Eighteen Minutes

Attention spans are getting shorter.

200px-Ambox_outdatedA comment highlighting this appeared in an April segment on TED Talks, broadcast on CBS news magazine 60 Minutes.  During the segment interviewer Charlie Rose queried TED curator Chris Anderson about the eighteen-minute time limit imposed on the talks.  Anderson responded that, “..it’s a coffee break…you can listen to something serious that long without getting bored or exhausted.”[1]

It seems like we used to be better able to attend to complex information. I’ve spent most of the last 30 years working inside of large organizations. Written office communication once consisted of memoranda containing fully developed paragraphs often in documents running to multiple pages. Formal reports were a big deal — they were complex written analytic documents and seldom contained much in the way of graphics. Now communications seem to be predominately short and often bulleted emails. Reports are heavy on graphics which are used to communicate what used to be contained in paragraphs. In extreme cases the graphics take over altogether, such as in PowerPoint slites, where the images sometimes overwhelm the content and convey nothing substantive.

Lengthy or complex documents without graphics require more effort to digest. They require deeper thought of more duration.

Once upon a time our attention spans were much, much longer than eighteen minutes. 19th century Americans were accustomed to hours of oratory from speakers at county and state fairs, and from speakers “taking the stump” at a felled tree or other suitable open space.[2]

This bit of our history is long gone, along with the literary mindset that supported it. And the communications environments spawned by the literary mindset have become casualties. Philip Yancey commented last July on the changes in the publishing industry brought by reading on portable/mobile devices. Traditional Christian publishing (along with the broader industry) is collapsing as the ability of the industry to make money erodes, along with the ability of authors to make a living from what they write.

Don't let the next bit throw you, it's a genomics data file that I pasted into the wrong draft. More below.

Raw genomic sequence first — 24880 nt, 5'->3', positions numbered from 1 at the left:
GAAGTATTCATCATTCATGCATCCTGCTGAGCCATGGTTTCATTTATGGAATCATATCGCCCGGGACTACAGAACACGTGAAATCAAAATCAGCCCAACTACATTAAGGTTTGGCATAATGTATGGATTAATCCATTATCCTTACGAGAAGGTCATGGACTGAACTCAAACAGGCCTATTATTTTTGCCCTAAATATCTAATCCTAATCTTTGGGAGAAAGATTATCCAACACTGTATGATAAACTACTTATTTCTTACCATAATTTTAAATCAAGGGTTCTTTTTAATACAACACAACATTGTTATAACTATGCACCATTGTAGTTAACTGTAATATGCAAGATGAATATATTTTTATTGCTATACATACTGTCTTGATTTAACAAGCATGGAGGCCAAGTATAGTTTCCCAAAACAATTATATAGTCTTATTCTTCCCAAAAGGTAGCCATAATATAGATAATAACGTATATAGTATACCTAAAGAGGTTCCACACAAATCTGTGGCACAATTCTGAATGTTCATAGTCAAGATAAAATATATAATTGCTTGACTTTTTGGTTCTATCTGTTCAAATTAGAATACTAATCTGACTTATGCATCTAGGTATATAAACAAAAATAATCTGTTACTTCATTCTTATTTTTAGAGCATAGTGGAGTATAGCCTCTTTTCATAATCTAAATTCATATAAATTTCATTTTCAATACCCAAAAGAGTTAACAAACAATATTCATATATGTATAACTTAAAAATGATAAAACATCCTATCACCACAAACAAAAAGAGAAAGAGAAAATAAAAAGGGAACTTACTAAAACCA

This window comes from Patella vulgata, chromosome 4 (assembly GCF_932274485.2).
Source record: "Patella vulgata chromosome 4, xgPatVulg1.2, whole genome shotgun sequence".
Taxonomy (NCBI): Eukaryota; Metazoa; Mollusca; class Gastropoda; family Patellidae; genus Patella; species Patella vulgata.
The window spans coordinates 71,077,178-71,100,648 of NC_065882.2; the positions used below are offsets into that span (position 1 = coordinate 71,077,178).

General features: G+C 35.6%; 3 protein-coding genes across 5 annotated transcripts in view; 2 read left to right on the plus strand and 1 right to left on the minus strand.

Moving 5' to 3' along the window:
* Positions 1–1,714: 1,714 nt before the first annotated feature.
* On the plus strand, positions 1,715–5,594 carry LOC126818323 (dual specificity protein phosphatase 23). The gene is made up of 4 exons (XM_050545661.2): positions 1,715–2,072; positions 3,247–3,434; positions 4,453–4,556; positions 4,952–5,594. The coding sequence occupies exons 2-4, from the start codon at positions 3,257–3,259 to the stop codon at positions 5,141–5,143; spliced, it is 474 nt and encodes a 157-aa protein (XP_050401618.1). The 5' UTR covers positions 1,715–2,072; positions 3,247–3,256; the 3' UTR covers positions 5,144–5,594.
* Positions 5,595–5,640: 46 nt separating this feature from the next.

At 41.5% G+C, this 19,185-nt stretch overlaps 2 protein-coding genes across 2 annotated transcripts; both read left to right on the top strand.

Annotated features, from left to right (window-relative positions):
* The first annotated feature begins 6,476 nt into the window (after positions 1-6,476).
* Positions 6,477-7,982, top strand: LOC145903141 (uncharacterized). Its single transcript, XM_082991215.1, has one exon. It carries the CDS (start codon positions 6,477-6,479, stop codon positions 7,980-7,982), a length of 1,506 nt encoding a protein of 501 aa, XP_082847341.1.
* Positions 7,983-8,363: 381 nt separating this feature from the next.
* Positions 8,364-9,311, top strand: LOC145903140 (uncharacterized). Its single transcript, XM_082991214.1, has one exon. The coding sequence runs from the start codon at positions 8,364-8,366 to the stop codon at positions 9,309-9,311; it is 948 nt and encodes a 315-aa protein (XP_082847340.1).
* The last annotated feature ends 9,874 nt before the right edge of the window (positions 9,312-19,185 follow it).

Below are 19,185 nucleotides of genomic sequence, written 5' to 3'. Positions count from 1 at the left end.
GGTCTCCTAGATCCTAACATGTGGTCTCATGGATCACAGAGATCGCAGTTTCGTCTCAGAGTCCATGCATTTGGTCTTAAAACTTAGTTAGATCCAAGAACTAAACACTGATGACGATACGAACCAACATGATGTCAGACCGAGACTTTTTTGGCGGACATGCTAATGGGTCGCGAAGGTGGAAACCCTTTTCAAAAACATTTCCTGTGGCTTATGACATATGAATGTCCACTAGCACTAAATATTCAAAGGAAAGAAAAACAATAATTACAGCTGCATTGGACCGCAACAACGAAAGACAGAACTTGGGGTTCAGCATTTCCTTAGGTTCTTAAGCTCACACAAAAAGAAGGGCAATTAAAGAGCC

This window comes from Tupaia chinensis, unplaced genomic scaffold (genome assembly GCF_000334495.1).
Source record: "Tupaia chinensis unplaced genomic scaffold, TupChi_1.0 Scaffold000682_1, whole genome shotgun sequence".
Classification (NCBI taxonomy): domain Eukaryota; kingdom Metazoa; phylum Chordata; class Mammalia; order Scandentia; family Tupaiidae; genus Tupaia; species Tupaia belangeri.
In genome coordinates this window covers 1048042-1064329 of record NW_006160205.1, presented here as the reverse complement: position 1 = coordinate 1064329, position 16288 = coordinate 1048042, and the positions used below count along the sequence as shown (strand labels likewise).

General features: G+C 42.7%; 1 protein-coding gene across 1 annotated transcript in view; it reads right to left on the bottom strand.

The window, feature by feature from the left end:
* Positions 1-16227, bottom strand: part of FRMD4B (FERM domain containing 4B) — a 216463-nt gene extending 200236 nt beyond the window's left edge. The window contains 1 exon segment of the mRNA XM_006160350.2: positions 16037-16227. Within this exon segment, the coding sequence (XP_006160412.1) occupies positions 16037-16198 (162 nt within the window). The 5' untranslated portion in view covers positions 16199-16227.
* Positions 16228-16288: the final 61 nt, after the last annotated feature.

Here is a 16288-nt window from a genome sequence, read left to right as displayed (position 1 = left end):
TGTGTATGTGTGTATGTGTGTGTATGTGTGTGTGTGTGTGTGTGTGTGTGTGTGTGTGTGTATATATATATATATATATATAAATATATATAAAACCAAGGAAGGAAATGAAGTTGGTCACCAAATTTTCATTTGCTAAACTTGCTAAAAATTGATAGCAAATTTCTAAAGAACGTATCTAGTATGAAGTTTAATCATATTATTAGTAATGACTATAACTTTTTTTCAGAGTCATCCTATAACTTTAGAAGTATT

For anyone looking to communicate in modern culture it is past time to think about how to adapt. TED is one example of an adaptive strategy. TED successfully spreads significant and serious ideas by establishing personal connections with audiences. Rose set up the segment with the observation that “…what sets TED apart is that the big ideas are wrapped up in personal stories…and it is those stories that have captured the imaginations of tens of millions of viewers around the world.”

In addition, high value is placed on the attraction that the speaker and topic might have. During the interview Rose asked Anderson how TED speakers are selected. Anderson replied, “There’s no formula or algorithm that says what is right, it’s basically, it’s a judgment call as to what is interesting, what is interesting now.”

TED also has extremely high production values.  Rose noted this, commenting that “Anderson and his team spend much of their time auditioning and looking for the next great story. A great TED talk demands careful planning. Most speakers get months of preparation and coaching.”

Very few of us have the resources to hit these kind of targets.  Nor should “what is interesting now” be the major criteria driving what we communicate about.  And not everything significant can be cooked down into tidy packages — there is a very real risk of simplifying an idea to the point where it means nothing.

But TED’s approach does provides a way to think about the problem, and to try to make the most of the limited attention of the audience.  In whatever medium you use, make the most of that eighteen minutes.


[1] Charlie Rose, TED Talks (transcript). 60 Minutes. April 19, 2015. http://www.cbsnews.com/news/ted-talks-60-minutes-charlie-rose/  This has unfortunately been moved behind a paywall but it is still worth watching.

[2 ]Neil Postman. Amusing Ourselves to Death: Public Discourse in the Age of Show Business (20th Anniversary Edition). Penguin Publishing Group, New York, 2006. pp 44-45.